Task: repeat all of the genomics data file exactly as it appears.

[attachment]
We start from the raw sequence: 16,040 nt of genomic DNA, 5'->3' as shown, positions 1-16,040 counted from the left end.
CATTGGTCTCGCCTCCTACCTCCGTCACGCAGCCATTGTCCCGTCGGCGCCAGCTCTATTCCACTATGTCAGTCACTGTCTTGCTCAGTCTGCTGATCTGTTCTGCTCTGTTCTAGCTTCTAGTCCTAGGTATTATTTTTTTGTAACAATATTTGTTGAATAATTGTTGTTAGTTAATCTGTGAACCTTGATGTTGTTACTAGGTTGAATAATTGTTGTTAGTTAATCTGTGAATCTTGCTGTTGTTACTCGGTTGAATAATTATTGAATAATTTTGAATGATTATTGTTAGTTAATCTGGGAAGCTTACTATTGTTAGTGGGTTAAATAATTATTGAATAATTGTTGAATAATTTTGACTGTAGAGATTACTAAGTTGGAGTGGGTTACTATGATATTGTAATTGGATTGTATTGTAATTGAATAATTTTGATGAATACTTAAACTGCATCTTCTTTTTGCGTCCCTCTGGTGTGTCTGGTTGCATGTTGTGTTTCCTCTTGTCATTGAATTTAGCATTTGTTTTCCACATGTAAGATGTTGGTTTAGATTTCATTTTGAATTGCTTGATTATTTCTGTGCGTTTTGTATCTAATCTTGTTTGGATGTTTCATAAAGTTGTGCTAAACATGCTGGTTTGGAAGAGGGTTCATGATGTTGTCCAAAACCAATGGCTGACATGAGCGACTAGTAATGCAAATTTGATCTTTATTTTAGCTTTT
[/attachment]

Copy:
We start from the raw sequence: 16,040 nt of genomic DNA, 5'->3' as shown, positions 1-16,040 counted from the left end.
CATTGGTCTCGCCTCCTACCTCCGTCACGCAGCCATTGTCCCGTCGGCGCCAGCTCTATTCCACTATGTCAGTCACTGTCTTGCTCAGTCTGCTGATCTGTTCTGCTCTGTTCTAGCTTCTAGTCCTAGGTATTATTTTTTTGTAACAATATTTGTTGAATAATTGTTGTTAGTTAATCTGTGAACCTTGATGTTGTTACTAGGTTGAATAATTGTTGTTAGTTAATCTGTGAATCTTGCTGTTGTTACTCGGTTGAATAATTATTGAATAATTTTGAATGATTATTGTTAGTTAATCTGGGAAGCTTACTATTGTTAGTGGGTTAAATAATTATTGAATAATTGTTGAATAATTTTGACTGTAGAGATTACTAAGTTGGAGTGGGTTACTATGATATTGTAATTGGATTGTATTGTAATTGAATAATTTTGATGAATACTTAAACTGCATCTTCTTTTTGCGTCCCTCTGGTGTGTCTGGTTGCATGTTGTGTTTCCTCTTGTCATTGAATTTAGCATTTGTTTTCCACATGTAAGATGTTGGTTTAGATTTCATTTTGAATTGCTTGATTATTTCTGTGCGTTTTGTATCTAATCTTGTTTGGATGTTTCATAAAGTTGTGCTAAACATGCTGGTTTGGAAGAGGGTTCATGATGTTGTCCAAAACCAATGGCTGACATGAGCGACTAGTAATGCAAATTTGATCTTTATTTTAGCTTTT